In one inner courtyard, I found myself within perhaps a score feet from the open windows of a Hebrew school. There were ten or more classes in progress, the boys chanting their lessons, the teacher of each class sitting on a small raised platform, dressed in the traditional garb of his calling. I stood, watching and listening. A boy close to an open window on my right saw me. Word passed from one boy to another and then to the teacher. The room fell silent. One by one, every room in the building became silent. Everybody watched. No one moved. Who was I? A stranger–perhaps an F.S. man. I retreated in embarrassment, in shame and pity, too.
In another courtyard, or rather a steep inner street, flanked by small stone houses, sloping upward towards the edge of the towering Castle Hill, I found women washing clothes. They, too, stopped, watched and waited. No one in Bratislava’s Jewish quarter ever spoke to me. Many did not answer when I spoke. Twice, men turned and ran when I addressed them. Finally, I managed to convince one man that it was safe to talk to me. He conducted me to the rabbi of the Orthodox Synagogue, an elderly man who had refused to run away when the F.S. mob marched towards the synagogue after destroying the Reformed Progress Synagogue 150 yards away. He had waited in his house next door to the synagogue while the F.S. men approached and while they systematically smashed everything smashable within the edifice. From officers of the synagogue I obtained the full story of the pogroms. Two men watched at the windows for the approach of any suspicious person. The story was quietly, simply told. “But what good does it do?” the narrator asked. “Karmasin says we have no right to live.”
It seems true that the Jews in Central Europe who suffer most are not those who stay to face terror, injury, perhaps death, but those who leave. On the platform of the railway station the night I arrived in Bratislava from Budapest, there were Jews there, waiting and weeping. I do not know where they were going; I do not even know whether they were going anywhere, but they were on the platform and their clothing told me they were Jewish even though they did not speak and were huddled in groups away from the lights. The night I left Bratislava, again for Budapest, I saw a white haired patriarch, who must have been nearly 80, standing alone, facing a closed newspaper kiosk. He rocked slowly back and forth, saying his prayers and as I passed close to him, I heard him sobbing. Later, two younger men helped him to a bench, and he sat alone in the cruel glare of a large electric bulb, breaking a dry roll of bread to crumbs and eating them slowly.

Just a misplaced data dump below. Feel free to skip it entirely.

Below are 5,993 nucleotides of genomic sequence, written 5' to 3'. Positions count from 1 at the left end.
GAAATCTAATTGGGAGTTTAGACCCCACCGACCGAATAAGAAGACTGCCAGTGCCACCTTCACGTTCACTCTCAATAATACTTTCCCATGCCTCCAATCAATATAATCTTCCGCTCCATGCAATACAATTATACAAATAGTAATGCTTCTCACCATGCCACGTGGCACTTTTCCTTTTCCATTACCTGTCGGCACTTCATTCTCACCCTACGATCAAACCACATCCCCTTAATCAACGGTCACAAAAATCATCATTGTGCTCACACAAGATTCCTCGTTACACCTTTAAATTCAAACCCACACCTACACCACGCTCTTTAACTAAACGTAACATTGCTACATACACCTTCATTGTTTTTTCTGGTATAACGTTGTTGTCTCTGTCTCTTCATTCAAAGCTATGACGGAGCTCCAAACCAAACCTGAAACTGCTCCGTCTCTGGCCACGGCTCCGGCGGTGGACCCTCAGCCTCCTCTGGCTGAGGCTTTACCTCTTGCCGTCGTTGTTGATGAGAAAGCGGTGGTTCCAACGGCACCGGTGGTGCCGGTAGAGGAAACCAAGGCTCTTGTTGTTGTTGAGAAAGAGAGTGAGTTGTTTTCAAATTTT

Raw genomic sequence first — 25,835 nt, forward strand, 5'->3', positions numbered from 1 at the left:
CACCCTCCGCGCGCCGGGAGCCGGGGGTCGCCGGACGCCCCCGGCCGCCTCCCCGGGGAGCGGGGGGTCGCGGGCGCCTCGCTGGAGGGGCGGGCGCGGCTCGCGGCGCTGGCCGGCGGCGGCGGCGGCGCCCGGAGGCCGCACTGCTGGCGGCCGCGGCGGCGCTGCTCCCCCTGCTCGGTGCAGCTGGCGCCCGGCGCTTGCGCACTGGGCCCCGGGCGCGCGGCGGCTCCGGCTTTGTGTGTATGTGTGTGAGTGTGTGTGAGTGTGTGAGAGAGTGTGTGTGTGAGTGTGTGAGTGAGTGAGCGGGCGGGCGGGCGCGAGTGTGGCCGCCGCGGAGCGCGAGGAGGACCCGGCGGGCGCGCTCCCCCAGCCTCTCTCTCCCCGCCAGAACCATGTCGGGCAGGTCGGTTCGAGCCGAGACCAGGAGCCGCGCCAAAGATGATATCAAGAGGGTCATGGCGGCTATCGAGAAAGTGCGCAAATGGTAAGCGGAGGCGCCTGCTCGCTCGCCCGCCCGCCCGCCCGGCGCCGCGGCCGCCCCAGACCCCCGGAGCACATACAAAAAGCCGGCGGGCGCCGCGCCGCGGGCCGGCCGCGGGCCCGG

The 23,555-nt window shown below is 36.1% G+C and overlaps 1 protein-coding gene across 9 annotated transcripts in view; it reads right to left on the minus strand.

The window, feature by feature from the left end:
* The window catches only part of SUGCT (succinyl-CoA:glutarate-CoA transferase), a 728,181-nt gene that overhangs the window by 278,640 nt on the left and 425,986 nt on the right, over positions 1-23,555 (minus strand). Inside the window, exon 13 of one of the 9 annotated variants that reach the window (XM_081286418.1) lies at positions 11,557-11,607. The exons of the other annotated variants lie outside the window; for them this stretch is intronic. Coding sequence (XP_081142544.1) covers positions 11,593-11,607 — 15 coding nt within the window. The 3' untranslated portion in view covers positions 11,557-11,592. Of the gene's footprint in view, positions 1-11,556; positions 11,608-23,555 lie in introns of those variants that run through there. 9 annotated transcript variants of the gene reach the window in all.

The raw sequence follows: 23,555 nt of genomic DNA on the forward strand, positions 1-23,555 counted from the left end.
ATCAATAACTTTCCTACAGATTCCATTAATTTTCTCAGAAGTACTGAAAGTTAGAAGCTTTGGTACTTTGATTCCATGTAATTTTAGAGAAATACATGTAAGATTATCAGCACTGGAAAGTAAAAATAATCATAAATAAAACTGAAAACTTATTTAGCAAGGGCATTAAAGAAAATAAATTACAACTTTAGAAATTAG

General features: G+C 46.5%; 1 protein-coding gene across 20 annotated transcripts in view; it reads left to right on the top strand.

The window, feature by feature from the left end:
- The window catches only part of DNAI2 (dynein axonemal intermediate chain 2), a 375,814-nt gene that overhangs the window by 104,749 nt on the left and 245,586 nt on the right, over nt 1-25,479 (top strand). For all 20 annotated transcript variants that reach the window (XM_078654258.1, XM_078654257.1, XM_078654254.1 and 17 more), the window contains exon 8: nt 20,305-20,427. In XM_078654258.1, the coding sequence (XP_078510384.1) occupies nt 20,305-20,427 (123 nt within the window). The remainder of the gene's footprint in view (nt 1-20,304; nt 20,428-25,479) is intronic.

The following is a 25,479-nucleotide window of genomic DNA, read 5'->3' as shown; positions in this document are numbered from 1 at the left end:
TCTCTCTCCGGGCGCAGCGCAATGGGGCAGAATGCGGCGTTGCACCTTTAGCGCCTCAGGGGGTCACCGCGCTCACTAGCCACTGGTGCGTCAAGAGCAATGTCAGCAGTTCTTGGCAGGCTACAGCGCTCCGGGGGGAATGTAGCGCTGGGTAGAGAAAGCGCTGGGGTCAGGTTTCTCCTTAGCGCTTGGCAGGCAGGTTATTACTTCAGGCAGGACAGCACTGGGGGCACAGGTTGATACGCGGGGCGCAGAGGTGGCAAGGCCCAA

In Budapest, in Vienna in Berlin, and in border stations in Slovakia, Hungary and Germany, I have also seen weeping Jewish men and women, mostly women, and mostly in Germany. On two separate occasions in Vienna, I spent more than an hour walking along train platforms. In Berlin, during the height of the exodus from the capital to towns in the Rhineland and to Holland and Denmark, I spent several hours at four different railway stations to note the attitude of the departing crowds. Here it was not easy to distinguish Jews from non-Jews, but in some cases it was possible, and in general it appeared that the non-Jews were the more emotional. But it was clear again that scarcely a train leaves a station anywhere in Central Europe without some Jewish passengers: a wandering people escaping to unknown destinies, and yet always the ones leaving were the closer hysterical grief than the ones who remain.